Evaluation of Optimal Distribution of Wind Power Facilities in Iowa for 2015

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By the end of June 1999, about 250 megawatts of wind generation will have been dedicated in the state of Iowa. This represents the beginning of what is likely to be significant wind capacity development during the next 20 years in the state, as a result of possible public and governmental mandates and consumers' desire for sustainable sources of energy. As the utility industry in the United States moves towards a new structure, renewable energy sources continue to be an important part of new resource development. In this paper, we consider the predicted trends in load growth in Iowa. After ... continued below

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Factor, T. (Iowa Wind Energy Institute) & Milligan, M. (National Renewable Energy Laboratory) August 5, 1999.

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By the end of June 1999, about 250 megawatts of wind generation will have been dedicated in the state of Iowa. This represents the beginning of what is likely to be significant wind capacity development during the next 20 years in the state, as a result of possible public and governmental mandates and consumers' desire for sustainable sources of energy. As the utility industry in the United States moves towards a new structure, renewable energy sources continue to be an important part of new resource development. In this paper, we consider the predicted trends in load growth in Iowa. After accounting for the retirement of nuclear and older fossil fuel facilities over the next 15 years, we estimate Iowa's potential renewable generating capacity through the year 2015 and anticipate the contribution of wind energy to Iowa's portfolio. The Iowa Wind Energy Institute (IWEI) has been monitoring the wind resource in Iowa since June 1994 to obtain wind speed averages at 10, 33 and 50 meters above ground at fourteen geographically dispersed potential wind farm sites. Winds in the Midwest are primarily generated by fronts moving through the region. The Northwest Buffalo Ridge area of Iowa typically has wind speed averages of 7-8 m/s. Central Iowa may have typical winds slightly below this mean value. However, as a front passes through the state, there will be times when a wind farm in Central Iowa will produce more energy than one on Buffalo Ridge.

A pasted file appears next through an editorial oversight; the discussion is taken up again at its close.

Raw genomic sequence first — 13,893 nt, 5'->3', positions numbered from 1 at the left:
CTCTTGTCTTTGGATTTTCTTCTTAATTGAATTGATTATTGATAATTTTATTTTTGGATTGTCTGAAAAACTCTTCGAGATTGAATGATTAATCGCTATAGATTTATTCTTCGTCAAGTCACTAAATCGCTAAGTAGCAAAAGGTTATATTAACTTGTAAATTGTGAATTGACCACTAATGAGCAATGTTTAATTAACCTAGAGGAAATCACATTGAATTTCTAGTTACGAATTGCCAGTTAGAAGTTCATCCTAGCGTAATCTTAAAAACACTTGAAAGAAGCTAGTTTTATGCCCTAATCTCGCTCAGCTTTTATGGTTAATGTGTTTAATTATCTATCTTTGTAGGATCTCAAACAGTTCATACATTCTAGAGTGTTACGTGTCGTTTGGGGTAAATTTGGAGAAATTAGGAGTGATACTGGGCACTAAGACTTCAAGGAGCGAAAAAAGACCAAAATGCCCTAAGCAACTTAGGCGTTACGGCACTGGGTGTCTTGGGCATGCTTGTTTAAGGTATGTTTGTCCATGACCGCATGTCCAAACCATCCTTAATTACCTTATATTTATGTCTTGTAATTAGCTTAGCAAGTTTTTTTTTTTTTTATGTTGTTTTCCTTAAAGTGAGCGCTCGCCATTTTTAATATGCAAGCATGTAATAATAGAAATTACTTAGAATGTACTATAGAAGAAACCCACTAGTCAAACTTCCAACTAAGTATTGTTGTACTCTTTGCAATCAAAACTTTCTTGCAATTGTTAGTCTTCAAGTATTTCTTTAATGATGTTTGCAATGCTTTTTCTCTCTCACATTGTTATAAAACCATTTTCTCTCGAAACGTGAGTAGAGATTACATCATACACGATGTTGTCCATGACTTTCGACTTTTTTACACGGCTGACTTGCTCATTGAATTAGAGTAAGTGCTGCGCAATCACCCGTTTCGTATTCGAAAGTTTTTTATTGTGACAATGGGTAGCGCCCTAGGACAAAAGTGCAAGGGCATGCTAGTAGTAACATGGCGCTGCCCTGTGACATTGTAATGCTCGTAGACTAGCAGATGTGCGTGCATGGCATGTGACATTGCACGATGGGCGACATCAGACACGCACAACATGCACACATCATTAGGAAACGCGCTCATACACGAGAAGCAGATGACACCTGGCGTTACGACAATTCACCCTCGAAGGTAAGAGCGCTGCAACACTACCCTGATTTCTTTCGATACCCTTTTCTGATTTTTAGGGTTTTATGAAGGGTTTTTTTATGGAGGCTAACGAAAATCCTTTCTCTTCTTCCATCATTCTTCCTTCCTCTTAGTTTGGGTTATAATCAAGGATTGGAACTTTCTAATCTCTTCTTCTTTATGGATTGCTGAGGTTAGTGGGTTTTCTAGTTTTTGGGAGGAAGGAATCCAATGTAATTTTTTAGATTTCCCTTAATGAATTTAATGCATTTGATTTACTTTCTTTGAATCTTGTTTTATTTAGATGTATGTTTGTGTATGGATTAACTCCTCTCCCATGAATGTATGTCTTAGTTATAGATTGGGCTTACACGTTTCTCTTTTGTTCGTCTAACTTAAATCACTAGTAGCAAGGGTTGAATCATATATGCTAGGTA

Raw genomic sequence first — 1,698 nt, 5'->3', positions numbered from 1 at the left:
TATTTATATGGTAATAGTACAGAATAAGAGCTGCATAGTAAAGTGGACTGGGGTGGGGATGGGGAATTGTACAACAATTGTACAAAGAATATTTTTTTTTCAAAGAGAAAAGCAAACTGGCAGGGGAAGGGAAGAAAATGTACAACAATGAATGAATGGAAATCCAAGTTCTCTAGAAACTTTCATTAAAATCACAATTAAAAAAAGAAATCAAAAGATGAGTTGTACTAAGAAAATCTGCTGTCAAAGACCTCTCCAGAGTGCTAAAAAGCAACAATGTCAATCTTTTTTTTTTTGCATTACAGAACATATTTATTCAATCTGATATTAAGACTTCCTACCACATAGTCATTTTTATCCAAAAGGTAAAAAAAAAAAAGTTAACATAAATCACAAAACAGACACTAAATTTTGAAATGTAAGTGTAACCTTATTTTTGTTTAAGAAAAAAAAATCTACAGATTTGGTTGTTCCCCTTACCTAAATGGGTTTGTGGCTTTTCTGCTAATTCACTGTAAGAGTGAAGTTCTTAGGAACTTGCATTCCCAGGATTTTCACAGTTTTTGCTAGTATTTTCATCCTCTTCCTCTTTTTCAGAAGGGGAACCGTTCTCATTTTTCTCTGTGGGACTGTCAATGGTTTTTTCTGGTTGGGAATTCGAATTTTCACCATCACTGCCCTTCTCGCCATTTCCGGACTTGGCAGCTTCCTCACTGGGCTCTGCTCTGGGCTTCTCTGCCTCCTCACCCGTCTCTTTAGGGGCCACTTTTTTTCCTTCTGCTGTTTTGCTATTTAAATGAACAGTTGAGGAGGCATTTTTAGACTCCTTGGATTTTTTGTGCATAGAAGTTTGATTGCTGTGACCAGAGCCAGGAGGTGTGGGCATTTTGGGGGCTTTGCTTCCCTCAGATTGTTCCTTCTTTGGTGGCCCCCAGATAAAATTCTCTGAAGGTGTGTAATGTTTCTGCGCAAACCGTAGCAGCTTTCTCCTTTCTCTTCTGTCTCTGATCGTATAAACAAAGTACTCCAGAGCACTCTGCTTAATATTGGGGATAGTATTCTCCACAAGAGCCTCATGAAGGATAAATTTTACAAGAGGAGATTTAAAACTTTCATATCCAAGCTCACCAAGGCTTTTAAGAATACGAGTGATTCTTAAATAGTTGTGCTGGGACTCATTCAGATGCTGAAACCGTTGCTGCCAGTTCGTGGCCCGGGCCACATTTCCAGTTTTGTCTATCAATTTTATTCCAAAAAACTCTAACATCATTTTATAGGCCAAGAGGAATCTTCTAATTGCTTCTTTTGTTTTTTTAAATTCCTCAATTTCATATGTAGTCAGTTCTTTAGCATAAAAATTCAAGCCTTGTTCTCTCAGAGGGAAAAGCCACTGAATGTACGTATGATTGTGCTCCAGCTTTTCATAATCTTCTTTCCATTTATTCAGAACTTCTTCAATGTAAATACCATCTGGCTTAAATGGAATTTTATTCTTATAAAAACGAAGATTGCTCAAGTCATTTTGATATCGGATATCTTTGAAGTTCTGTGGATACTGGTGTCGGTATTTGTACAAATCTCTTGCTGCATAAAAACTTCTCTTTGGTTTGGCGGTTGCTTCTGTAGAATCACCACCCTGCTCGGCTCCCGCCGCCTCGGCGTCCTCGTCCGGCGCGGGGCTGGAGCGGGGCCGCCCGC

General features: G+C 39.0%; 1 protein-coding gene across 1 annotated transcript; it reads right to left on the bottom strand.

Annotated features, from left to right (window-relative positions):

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  • Windpower '99; Burlington, Vermont; June 21-23, 1999

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  • Other: DE00012165
  • Report No.: NREL/CP-500-26723
  • Grant Number: AC36-98-GO10337
  • Office of Scientific & Technical Information Report Number: 12165
  • Archival Resource Key: ark:/67531/metadc622238

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Office of Scientific & Technical Information Technical Reports

Reports, articles and other documents harvested from the Office of Scientific and Technical Information.

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  • August 5, 1999

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  • June 16, 2015, 7:43 a.m.

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  • Dec. 5, 2016, 3:23 p.m.

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Factor, T. (Iowa Wind Energy Institute) & Milligan, M. (National Renewable Energy Laboratory). Evaluation of Optimal Distribution of Wind Power Facilities in Iowa for 2015, article, August 5, 1999; Golden, Colorado. (digital.library.unt.edu/ark:/67531/metadc622238/: accessed April 21, 2018), University of North Texas Libraries, Digital Library, digital.library.unt.edu; crediting UNT Libraries Government Documents Department.